We conducted this performance audit in accordance with generally accepted government auditing standards. Those standards require that we plan and perform the audit to obtain sufficient, appropriate evidence to provide a reasonable basis for our findings and conclusions based on our audit objectives. Overall, we believe the evidence obtained provides a reasonable basis for our findings and conclusions based on those audit objectives.
Audit standards require us to report our work on internal controls relevant to audit objectives. They also require us to report deficiencies we identify. In this audit, we reviewed KSDE’s process for calculating bilingual funding. We also reviewed the department’s audit procedures to ensure they were sufficient to identify data inaccuracies. The results of that work are detailed in this report.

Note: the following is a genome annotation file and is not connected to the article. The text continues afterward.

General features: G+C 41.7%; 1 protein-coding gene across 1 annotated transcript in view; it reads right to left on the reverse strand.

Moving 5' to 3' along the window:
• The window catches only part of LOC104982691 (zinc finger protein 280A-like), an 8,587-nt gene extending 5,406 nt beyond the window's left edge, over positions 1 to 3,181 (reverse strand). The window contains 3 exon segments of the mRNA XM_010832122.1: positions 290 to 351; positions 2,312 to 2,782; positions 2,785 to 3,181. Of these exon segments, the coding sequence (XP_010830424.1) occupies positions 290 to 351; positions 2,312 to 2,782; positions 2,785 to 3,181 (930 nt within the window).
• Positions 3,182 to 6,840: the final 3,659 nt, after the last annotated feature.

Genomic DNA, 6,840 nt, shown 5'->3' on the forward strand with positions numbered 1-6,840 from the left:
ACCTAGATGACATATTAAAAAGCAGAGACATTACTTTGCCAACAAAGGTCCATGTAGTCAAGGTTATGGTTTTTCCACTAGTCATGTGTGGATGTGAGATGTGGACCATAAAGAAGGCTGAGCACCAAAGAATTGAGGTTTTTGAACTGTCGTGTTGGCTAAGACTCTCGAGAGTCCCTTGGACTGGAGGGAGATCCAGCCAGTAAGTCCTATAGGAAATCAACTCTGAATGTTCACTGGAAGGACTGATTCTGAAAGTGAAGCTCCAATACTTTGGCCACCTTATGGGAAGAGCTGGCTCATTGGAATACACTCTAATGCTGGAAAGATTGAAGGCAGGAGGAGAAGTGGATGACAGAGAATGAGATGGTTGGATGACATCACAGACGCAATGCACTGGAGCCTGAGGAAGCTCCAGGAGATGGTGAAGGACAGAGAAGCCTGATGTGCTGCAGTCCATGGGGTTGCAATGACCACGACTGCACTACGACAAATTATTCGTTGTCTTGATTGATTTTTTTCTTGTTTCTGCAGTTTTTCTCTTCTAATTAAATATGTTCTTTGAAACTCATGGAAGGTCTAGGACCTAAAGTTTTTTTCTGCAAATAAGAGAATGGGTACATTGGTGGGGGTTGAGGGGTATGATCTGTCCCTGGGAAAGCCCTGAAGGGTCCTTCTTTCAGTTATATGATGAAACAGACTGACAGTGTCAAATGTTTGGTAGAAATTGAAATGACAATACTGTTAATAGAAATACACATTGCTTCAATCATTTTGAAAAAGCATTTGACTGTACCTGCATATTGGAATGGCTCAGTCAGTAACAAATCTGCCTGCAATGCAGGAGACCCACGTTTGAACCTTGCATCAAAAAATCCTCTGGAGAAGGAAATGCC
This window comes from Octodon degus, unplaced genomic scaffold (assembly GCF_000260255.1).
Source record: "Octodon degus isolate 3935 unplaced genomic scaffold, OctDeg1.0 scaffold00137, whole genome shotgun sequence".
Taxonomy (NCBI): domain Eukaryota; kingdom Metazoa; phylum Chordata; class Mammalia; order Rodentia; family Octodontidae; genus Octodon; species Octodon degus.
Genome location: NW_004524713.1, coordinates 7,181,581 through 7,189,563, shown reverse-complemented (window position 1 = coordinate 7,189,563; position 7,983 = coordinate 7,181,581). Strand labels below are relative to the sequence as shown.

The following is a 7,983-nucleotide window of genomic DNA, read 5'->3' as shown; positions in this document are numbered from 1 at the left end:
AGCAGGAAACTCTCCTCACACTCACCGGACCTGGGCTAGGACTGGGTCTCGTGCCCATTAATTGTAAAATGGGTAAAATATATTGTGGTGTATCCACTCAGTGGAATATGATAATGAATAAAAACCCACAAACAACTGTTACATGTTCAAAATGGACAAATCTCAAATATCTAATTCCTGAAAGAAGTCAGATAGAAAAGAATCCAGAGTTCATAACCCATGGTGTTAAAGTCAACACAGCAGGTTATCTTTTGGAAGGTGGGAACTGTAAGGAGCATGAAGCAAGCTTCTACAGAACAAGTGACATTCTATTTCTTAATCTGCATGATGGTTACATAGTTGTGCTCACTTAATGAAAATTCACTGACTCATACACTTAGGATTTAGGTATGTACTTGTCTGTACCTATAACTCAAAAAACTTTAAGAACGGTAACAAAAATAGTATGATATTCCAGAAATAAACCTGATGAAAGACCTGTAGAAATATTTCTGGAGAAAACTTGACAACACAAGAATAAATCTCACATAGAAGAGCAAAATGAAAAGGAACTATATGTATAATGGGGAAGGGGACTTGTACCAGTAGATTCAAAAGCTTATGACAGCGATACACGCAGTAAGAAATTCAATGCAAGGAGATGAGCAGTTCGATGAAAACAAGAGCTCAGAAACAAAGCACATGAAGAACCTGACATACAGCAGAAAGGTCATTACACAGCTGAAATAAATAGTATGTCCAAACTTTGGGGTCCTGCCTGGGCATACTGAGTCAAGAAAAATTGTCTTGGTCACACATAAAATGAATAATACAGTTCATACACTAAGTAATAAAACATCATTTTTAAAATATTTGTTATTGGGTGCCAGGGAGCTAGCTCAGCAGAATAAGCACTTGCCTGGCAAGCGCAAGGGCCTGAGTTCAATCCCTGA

Most of the 25 districts we reviewed reported spending more to provide bilingual services than they received in state bilingual funding.
In 2018-19, the state provided $42 million in dedicated funding for K-12 school districts to serve students who are English language learners.
- The purpose of English for Speakers of Other Languages (ESOL) services is to help students learn English so they can meet state academic standards.
- English learners are students whose home or native language is not English. As a result, their ability to understand, speak, read or write English is limited. These students may be immigrants or refugees born in another country. Additionally, they can be students born in the United States who speak a language other than English at home.
- In the 2018-19 school year, about 56,000 students (11% of all students) were English learners in Kansas school districts.
- Districts receive state bilingual funding to help pay for ESOL services. Funding is based on the greater of two different weightings:
- the district’s headcount of students receiving ESOL services multiplied by .185, or